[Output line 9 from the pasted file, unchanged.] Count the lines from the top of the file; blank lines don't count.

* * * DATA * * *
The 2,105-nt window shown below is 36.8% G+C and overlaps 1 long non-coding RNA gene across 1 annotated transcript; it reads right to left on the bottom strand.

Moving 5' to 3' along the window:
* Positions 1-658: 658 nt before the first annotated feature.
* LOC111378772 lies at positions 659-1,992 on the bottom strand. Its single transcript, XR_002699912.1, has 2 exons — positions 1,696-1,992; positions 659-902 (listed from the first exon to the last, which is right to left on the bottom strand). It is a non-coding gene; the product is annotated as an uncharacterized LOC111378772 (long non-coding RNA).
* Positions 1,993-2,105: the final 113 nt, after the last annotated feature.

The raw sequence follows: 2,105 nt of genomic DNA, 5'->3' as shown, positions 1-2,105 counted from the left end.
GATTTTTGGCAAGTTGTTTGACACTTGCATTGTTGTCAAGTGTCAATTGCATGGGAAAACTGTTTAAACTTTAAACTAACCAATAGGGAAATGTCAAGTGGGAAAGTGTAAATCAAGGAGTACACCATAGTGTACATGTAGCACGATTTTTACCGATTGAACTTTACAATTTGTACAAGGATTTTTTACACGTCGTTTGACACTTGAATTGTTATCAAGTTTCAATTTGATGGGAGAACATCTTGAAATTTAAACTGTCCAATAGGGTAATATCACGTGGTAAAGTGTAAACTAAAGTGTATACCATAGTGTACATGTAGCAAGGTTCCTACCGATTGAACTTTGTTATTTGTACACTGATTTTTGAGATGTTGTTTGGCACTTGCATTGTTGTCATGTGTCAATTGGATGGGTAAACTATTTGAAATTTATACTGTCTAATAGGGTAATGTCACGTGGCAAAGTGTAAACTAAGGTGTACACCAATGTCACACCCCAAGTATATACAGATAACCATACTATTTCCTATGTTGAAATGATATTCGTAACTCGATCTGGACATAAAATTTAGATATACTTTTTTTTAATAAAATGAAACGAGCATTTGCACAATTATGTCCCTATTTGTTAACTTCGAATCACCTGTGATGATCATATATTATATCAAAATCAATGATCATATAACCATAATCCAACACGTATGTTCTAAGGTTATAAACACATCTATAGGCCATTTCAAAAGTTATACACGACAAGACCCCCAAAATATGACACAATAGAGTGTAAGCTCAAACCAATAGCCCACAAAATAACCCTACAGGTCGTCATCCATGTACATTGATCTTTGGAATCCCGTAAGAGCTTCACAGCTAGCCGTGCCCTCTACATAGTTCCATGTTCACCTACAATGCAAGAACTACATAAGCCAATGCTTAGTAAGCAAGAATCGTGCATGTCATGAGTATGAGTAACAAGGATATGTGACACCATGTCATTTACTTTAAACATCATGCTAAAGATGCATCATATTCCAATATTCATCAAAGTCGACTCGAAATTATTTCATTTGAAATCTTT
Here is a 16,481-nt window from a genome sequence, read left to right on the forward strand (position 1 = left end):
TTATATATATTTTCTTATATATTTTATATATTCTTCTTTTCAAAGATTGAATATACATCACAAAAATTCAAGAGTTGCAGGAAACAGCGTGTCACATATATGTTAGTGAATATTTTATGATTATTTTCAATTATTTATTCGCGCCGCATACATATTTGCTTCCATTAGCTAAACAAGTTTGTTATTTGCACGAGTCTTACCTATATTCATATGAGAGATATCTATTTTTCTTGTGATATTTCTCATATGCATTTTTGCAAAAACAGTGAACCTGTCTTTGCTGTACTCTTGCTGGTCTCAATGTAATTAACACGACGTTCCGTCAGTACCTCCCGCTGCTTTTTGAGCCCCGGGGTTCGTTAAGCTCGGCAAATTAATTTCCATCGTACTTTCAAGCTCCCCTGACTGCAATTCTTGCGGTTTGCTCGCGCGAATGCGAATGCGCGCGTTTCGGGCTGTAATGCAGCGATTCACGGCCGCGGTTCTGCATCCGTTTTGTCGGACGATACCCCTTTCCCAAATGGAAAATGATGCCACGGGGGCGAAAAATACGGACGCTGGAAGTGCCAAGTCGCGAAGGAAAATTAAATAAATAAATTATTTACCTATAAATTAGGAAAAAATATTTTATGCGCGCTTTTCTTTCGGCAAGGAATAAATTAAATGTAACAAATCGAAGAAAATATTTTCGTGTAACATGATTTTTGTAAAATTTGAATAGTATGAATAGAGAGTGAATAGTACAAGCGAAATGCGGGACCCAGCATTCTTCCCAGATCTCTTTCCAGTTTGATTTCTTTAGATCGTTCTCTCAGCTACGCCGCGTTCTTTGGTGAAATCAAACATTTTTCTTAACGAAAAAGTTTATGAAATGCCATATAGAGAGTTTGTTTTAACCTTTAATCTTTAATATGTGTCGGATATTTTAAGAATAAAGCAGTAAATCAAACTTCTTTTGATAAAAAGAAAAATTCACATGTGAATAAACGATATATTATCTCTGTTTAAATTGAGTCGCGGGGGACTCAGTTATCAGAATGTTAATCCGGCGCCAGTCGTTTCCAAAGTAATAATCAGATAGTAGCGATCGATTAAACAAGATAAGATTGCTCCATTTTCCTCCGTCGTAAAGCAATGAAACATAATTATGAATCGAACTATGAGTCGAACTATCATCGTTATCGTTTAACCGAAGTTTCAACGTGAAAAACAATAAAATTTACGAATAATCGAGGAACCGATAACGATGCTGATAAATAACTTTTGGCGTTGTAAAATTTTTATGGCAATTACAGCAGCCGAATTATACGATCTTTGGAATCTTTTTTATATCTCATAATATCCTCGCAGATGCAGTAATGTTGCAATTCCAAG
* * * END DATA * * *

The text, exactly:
TTATATATATTTTCTTATATATTTTATATATTCTTCTTTTCAAAGATTGAATATACATCACAAAAATTCAAGAGTTGCAGGAAACAGCGTGTCACATATATGTTAGTGAATATTTTATGATTATTTTCAATTATTTATTCGCGCCGCATACATATTTGCTTCCATTAGCTAAACAAGTTTGTTATTTGCACGAGTCTTACCTATATTCATATGAGAGATATCTATTTTTCTTGTGATATTTCTCATATGCATTTTTGCAAAAACAGTGAACCTGTCTTTGCTGTACTCTTGCTGGTCTCAATGTAATTAACACGACGTTCCGTCAGTACCTCCCGCTGCTTTTTGAGCCCCGGGGTTCGTTAAGCTCGGCAAATTAATTTCCATCGTACTTTCAAGCTCCCCTGACTGCAATTCTTGCGGTTTGCTCGCGCGAATGCGAATGCGCGCGTTTCGGGCTGTAATGCAGCGATTCACGGCCGCGGTTCTGCATCCGTTTTGTCGGACGATACCCCTTTCCCAAATGGAAAATGATGCCACGGGGGCGAAAAATACGGACGCTGGAAGTGCCAAGTCGCGAAGGAAAATTAAATAAATAAATTATTTACCTATAAATTAGGAAAAAATATTTTATGCGCGCTTTTCTTTCGGCAAGGAATAAATTAAATGTAACAAATCGAAGAAAATATTTTCGTGTAACATGATTTTTGTAAAATTTGAATAGTATGAATAGAGAGTGAATAGTACAAGCGAAATGCGGGACCCAGCATTCTTCCCAGATCTCTTTCCAGTTTGATTTCTTTAGATCGTTCTCTCAGCTACGCCGCGTTCTTTGGTGAAATCAAACATTTTTCTTAACGAAAAAGTTTATGAAATGCCATATAGAGAGTTTGTTTTAACCTTTAATCTTTAATATGTGTCGGATATTTTAAGAATAAAGCAGTAAATCAAACTTCTTTTGATAAAAAGAAAAATTCACATGTGAATAAACGATATATTATCTCTGTTTAAATTGAGTCGCGGGGGACTCAGTTATCAGAATGTTAATCCGGCGCCAGTCGTTTCCAAAGTAATAATCAGATAGTAGCGATCGATTAAACAAGATAAGATTGCTCCATTTTCCTCCGTCGTAAAGCAATGAAACATAATTATGAATCGAACTATGAGTCGAACTATCATCGTTATCGTTTAACCGAAGTTTCAACGTGAAAAACAATAAAATTTACGAATAATCGAGGAACCGATAACGATGCTGATAAATAACTTTTGGCGTTGTAAAATTTTTATGGCAATTACAGCAGCCGAATTATACGATCTTTGGAATCTTTTTTATATCTCATAATATCCTCGCAGATGCAGTAATGTTGCAATTCCAAG